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The Aesthetic Enhancement Aproach

I call my latest hypothesis the ‘Aesthetic Enhancement Approach’ (AEA), which claims that ‘people, whether citizen scientists counting species or stakeholders working alongside scientists to reclaim environments, boost their wellbeing, while cultivating environmental amelioration. AEA advances an “engaged” beauty grounded in wellbeing, such that environments constantly permeate and shape human somas, which in turn penetrate and reshape environments’. I wrote this paper in response to a CFP for papers focused on ‘beauty’. Given that 75% of Earth’s terrain is substantially degraded, I heartily encourage philosophers focused on beauty to redirect their brainpower to thwart ‘natural’ beauty’s rapid disappearance. I thus responded to this CFP with a paper meant to address the beauty of degraded lands. However unconventional my approach, it was fortunately accepted.

Biodiversity not only offers scientists a way to ‘gauge’ beauty… but it grants ordinary people a way to assess nature’s wellbeing.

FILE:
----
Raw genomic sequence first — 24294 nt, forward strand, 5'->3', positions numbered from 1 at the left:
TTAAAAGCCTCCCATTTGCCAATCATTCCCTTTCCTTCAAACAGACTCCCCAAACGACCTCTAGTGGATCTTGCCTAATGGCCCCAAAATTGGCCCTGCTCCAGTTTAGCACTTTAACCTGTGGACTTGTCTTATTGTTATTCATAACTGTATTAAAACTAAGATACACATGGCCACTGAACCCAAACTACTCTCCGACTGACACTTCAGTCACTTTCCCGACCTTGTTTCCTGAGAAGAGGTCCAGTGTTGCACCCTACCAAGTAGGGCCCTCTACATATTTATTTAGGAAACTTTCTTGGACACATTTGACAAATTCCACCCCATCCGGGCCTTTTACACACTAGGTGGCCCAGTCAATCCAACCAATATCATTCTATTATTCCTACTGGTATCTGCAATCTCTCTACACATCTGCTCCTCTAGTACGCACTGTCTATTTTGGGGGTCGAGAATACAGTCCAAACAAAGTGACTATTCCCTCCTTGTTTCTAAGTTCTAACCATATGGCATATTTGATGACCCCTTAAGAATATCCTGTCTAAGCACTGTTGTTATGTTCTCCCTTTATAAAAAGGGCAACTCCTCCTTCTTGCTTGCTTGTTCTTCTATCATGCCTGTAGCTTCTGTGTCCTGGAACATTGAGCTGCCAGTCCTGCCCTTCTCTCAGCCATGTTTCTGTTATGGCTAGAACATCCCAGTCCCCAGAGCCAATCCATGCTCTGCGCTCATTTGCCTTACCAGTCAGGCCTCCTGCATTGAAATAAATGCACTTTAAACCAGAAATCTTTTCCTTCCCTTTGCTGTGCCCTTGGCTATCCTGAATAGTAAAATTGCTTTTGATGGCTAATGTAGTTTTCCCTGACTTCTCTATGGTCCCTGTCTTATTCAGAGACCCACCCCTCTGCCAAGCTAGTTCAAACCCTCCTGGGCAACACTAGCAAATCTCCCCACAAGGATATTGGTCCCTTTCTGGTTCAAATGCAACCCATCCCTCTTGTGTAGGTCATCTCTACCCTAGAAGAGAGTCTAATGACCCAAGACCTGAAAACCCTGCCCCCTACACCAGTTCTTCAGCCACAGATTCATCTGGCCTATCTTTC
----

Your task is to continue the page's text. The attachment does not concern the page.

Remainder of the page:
In this paper, I argue that biodiversity not only offers scientists a way to ‘gauge’ beauty by assessing ecosystem functioning, but it grants ordinary people a way to assess nature’s wellbeing, which is ordinarily inaccessible, if not invisible, while simultaneously transforming both inhabitants and those citizen scientists assisting biologists with the counts. Thanks to regularly held Conference of the Parties to the Convention of Biological Diversity (15 meetings since 1994), UN member nations regularly report biodiversity figures, so species counts are conducted across the globe. Moreover, data-collection is widely available, since 193 UN-member nations, as well as 114 cities, have submitted National Biodiversity Strategy and Action Plans to the UN Conference of the Parties to the Convention on Biological Diversity.

Until the millennium, urban planners compartmentalised a city’s diverse functions, separating leisure (parks, theatres and community centers), commuters (in/out arteries public transit and garages) and public works (waste collection/processing, food production and water treatment). Fifty years ago, only a handful of artists such as Patricia Johanson, Alan Sonfist or Hans de Vries imagined that cities could serve as viable hosts for nature, let alone biodiverse environments capable of supporting urban forests, honeybees and urban farms. Increasingly, urban communities that accommodate myriad languages, safeguard cultural rituals and support ethnic foods encourage attitudes necessary to inspire inhabitants to value their environments and protect biodiversity. This is Corollary i (Protect) in action.